After a year with many teaching from our homes, most of us are back in the classroom this year. Seems like a good time for a fresh start and new beginnings. End of the last year I purged a lot of stuff I haven’t used in years. This year due to a new board panel, I had to rearrange my set up. So whats are the “must have’s” and “think twice” when it comes to classroom decoration:
Must Haves for language acquisition
Spanish Rejoinders: Let the students use useful phrases to react to situations around the classroom. There are some great rejoinder posters from Grant B. or you can print your own from us.
Question Words and Common Expressions: My school has a poster maker so I print out these lists of useful words and phrases to hang up.
Proficiency Level: Trying to explain the various proficiency levels can be difficult. To keep expectations clear to students, I use the ice cream analogy. I get requests all the time for the link to our bulletin board posters.
Language Acquisition quotes: Free printable posters describing how language acquisition words and benefits of reading.
I see a lot of classrooms that are filled corner to corner with posters, decorations, and color. Sometimes it is best to keep it simple. An overly decorated classroom could be overstimulating and distracting to your students.
Cognates word walls. I’ve seen it and I’ve even done it myself. But if the word is true cognate students will recognize it when they see it. Is this the best use of your space?
Word walls filled with words. Again, too many words on it might be overwhelming and how useful are those words you put up?
What are you most proud of in your classroom? What is something that every classroom should have? What is something that you’ve seen a lot and aren’t quite sure why? Comment below and if you have links to pictures, even better!!
If you felt like you didn’t have time to join us for the whole tournament of 16 songs, we are down to the final 8. For the rest of the MusicadeMarzo21 tournament, you could use a modified 4 day or 7 day bracket.
Also, for those of you who have been with us since Round 1, what activities have you been using in your classes? Let us know in the comments! For more information about the activities see our post on Lyric Activities and Music Video Activities.
We talked about over 6 different activities you can use with lyrics of a song, so today we want to talk about ways you can provide comprehensible input and use the music video in your lesson.
One of the most obvious ways to use a music video is to describe the story in the video in a typical movietalk. Because of the singing, I might either take screenshots or if I play the video, put it on mute. Although, the video typical includes cuts of the artist singing, so screenshots might be the best option. Depending on the level, get down to the most essential part of the story and narrate what is happening. Use TPRS questioning to provide comprehensible input. If you’ve never done a movietalk, download this FREE “My First MovieTalk” to get an idea.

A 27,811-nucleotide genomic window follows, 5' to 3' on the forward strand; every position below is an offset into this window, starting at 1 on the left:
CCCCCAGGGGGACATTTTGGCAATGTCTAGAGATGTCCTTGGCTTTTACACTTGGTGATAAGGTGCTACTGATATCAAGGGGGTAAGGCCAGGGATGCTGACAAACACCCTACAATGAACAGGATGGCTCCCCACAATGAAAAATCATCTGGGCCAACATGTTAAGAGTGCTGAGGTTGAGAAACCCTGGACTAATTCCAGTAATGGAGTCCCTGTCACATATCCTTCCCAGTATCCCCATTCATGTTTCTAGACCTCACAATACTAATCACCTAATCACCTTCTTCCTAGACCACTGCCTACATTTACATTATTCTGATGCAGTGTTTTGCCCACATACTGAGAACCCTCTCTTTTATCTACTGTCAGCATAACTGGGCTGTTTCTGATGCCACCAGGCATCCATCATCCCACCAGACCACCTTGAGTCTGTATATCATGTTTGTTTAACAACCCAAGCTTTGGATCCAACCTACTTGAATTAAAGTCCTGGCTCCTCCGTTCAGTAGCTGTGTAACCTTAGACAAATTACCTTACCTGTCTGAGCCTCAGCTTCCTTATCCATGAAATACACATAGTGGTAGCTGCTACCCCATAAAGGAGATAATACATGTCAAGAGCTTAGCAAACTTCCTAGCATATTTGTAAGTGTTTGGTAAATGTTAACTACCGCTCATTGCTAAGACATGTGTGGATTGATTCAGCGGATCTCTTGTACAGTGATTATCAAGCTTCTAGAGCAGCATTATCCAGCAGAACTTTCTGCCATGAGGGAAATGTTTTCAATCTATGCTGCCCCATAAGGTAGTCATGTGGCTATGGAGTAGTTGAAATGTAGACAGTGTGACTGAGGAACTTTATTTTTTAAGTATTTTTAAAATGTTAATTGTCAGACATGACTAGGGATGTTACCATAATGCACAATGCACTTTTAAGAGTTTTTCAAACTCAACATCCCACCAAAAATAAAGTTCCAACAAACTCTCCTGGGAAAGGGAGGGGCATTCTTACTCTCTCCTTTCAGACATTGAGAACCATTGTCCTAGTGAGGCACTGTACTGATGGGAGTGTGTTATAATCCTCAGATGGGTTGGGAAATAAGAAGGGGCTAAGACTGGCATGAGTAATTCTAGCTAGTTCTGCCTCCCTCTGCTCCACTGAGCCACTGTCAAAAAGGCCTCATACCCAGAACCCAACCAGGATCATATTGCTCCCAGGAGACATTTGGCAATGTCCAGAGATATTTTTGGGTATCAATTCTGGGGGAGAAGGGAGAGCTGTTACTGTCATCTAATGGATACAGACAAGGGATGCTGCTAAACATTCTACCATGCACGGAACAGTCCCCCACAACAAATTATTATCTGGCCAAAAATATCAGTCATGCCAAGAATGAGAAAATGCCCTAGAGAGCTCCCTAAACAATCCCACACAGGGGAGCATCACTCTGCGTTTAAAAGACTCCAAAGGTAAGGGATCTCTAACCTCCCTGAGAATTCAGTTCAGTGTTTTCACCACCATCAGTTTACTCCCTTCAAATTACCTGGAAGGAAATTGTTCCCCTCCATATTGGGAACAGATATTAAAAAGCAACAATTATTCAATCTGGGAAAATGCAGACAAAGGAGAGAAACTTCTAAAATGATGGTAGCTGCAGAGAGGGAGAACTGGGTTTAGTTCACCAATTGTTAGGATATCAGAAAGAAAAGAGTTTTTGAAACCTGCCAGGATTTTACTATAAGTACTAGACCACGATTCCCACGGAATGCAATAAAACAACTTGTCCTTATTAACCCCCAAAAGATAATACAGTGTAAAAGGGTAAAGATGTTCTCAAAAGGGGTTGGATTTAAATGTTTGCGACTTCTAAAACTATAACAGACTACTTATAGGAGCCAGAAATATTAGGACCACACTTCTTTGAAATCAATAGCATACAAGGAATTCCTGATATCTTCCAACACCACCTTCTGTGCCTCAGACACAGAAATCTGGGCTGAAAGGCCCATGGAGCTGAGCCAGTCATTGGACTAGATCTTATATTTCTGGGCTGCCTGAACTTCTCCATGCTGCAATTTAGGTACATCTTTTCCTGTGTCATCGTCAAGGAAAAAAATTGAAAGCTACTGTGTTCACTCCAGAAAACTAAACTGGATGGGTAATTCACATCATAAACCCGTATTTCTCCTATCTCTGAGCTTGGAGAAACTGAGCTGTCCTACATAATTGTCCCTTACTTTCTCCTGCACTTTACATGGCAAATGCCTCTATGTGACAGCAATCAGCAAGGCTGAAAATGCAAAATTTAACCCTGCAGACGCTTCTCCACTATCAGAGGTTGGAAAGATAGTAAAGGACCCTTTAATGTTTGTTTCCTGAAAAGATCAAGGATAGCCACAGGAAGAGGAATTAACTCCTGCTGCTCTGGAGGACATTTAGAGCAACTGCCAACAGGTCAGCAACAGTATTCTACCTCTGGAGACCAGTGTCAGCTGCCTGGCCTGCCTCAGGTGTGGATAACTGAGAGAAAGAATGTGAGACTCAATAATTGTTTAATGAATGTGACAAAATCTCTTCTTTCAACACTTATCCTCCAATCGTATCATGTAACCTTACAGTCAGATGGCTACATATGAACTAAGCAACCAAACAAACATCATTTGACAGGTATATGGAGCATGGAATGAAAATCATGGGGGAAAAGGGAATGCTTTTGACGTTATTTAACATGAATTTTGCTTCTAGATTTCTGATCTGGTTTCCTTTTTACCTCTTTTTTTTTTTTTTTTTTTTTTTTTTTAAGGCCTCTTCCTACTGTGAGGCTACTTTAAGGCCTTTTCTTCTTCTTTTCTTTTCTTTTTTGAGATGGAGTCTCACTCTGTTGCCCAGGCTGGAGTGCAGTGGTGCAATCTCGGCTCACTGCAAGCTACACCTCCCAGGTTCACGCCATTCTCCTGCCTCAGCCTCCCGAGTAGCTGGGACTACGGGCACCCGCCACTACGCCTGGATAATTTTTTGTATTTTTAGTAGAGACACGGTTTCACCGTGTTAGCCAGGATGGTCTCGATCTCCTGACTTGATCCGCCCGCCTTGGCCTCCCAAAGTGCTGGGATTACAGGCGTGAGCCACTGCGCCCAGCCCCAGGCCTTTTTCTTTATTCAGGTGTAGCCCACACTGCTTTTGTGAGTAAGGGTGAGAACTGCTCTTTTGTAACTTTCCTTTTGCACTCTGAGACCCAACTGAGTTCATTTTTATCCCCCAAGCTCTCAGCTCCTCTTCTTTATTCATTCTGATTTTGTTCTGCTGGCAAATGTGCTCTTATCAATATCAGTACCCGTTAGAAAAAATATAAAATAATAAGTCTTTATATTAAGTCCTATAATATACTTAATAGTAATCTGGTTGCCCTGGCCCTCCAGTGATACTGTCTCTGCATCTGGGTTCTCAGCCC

So you’ve played the song… You have a copy of the lyrics. But how else can you work with a song besides the traditional fill-in the missing lyric cloze activities? This post is all about getting the most of out playing songs in class, which you may want to include during your March Música Madness.
Here are some other activities you can do with song lyrics:
1. Scrambled Lyrics/ Letra Revuelta
One of my favorites is a great listening practice as students have to listen to the song to put them in order. Take a song and scramble the lyrics and put enough space between each line. To save myself time, I have the kids cut them out (which is why scrambling them first is key). Then, as you play the song, students have to listen and find the line. The hands-on of moving the strips is a plus. During remote or virtual lessons, you can perhaps put the phrases on a google slides and have them drag them around. See 5 more… Continue reading →
We are a few short days away from the official debut of Música de marzo 2021. The official tournament with online voting kicks off on Monday, March 1. There is plenty of time to join and even if you don’t participate with the national vote, you can still use the tournament in your own classes on a different schedule.
Let’s start with the important stuff: Prizes! Teachers can submit their picks and the teachers with the most points or most correct picks will win some cool prizes. Any Teacher is welcome to participate: https://bit.ly/MMM21TeacherPrediction Also upon completion of the survey (on the confirmation page) you’ll get a link to download a FREE Movietalk lesson.
By now, hopefully you’ve heard the name Diana Trujillo, the Colombia woman who came to the US at age 17 and is now a team leader at NASA working on the Perseverance Mars Rover.
Her story is one that should be highlighted in Spanish classrooms. If you are already a TPRS teacher, including biographies of important people is something that tends to get overlooked in early levels. While it is difficult to talk about more complex topics at this stage, as we try to build language, we must look for ways to do it.
As I posted an article about her on a FB group, most of the teachers responding were higher level teachers who were ready to talk about her in the AP or upper levels classes.
Here is a FREE novice level text with full glossary:
Despite being completely remote up until this point, I have done my best to continue to use storytelling as my main method to deliver comprehensible input in my Spanish class over our synchronous online Google Meets classes.
I know a lot of teachers are still hesitant about teaching online so I thought I would share some things that have worked well for me so far.